To increase programming flexibility, literal selection of parametric elements is available in MUSICOL. If a declared parametric string contains only one element, the element will be chosen exclusively. Also, an element can be designated as the first of only one possible rank order; its probability would be 1.0. Specific durational lengths within time-blocks can be specified for literals of any parameter for individual instruments. This frees the remaining time for the particular instrument to be controlled by other declarations pertaining to the required parameter.

Programming a composition in MUSICOL involves the logical implementation of continuous time-blocks where the previously described techniques are used to create a preconceived parametric content. It is hoped that such versatility in choosing musical parameters will allow the composer to implant his own personal style on a composition, eliminating the 'salt and pepper' effect often found in computer compositions that depend heavily upon stochastic processes to the exclusion of other controls.

Software Design

The language was originally designed to run on CDC 6000 or 7000 series computers, but can be altered to run on any medium to large computer with a FORTRAN IV compiler. The source program is constructed by means of four overlays: the main-line, the compiler, the simulator/executor, and the output routine. The binary source requires from 33,000 to 44,000 octal locations to load, depending on the CDC operating system. The majority of the routines are written in FORTRAN IV, excepting a small number of assembly language subprograms that can be easily translated. MUSICOL operation codes contain up to ten BCD characters. Obviously, the longer mnemonics must be reduced in length for computers with smaller word structure.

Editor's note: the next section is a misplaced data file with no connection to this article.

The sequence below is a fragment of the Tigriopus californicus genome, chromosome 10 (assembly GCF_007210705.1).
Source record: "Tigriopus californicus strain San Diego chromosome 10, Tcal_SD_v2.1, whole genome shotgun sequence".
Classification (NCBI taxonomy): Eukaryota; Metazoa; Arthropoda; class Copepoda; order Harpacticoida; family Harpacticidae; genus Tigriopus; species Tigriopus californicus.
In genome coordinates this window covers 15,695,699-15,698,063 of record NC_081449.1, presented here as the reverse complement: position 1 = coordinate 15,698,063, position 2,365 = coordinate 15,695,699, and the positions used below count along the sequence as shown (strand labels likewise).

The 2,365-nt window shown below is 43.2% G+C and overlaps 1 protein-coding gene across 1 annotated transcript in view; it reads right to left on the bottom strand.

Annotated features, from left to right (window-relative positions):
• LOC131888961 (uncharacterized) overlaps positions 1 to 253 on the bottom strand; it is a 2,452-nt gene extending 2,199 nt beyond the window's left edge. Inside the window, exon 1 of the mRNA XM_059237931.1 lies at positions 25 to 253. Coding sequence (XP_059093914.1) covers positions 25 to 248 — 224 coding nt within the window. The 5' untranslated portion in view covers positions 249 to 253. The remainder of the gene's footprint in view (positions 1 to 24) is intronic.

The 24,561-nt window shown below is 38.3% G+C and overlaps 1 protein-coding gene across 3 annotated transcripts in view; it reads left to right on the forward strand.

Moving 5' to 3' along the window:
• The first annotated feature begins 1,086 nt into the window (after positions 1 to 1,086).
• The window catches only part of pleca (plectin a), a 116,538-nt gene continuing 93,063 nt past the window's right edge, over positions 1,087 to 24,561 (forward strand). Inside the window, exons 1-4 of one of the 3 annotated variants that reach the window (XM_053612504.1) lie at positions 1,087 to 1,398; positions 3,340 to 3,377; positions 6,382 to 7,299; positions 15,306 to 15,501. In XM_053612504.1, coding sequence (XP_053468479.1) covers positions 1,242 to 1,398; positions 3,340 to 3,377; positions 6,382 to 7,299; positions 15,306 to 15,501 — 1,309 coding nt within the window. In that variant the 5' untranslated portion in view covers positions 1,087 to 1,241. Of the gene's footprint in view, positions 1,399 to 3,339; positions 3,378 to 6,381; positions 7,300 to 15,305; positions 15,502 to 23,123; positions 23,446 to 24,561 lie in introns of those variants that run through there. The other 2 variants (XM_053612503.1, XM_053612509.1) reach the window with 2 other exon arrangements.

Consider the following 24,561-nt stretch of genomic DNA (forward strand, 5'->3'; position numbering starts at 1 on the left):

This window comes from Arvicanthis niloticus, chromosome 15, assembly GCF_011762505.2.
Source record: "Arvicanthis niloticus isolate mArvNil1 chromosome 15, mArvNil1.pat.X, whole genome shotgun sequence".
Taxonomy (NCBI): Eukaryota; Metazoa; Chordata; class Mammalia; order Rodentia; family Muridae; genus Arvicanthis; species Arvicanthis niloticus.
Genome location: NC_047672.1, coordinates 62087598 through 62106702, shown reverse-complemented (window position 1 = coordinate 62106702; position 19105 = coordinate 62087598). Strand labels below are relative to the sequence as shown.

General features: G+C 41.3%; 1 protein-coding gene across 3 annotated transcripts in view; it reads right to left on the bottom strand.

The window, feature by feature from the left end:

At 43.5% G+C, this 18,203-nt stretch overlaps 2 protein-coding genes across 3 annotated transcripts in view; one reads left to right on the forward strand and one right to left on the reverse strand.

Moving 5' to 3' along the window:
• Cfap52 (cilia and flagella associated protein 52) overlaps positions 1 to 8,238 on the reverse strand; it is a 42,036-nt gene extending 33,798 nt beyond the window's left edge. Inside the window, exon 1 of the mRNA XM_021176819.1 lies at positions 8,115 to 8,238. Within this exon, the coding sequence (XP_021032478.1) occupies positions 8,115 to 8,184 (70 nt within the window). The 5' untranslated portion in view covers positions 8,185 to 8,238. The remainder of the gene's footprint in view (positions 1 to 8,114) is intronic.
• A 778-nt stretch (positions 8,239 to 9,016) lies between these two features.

MUSICOL: Music Composition Language 169

The word-packing of instructions, and so on, would also have to be adjusted accordingly. In the MUSICOL compiler, each instruction is assembled into a CDC 60-bit word, which is divided into five or six fields of a combination of six or twelve bits, depending on the instruction type. Instructions are stored as they appear in successive time-blocks for entry into the simulator. The simulator constructs a core memory for the program's MUSICOL source instructions, so that the execution of the compositional process is determined by the programmed specifics. The compiled code for each time-block remains in the simulated memory until the composing is completed for the set length, as specified in the block. Output is stored on a file as each block is processed.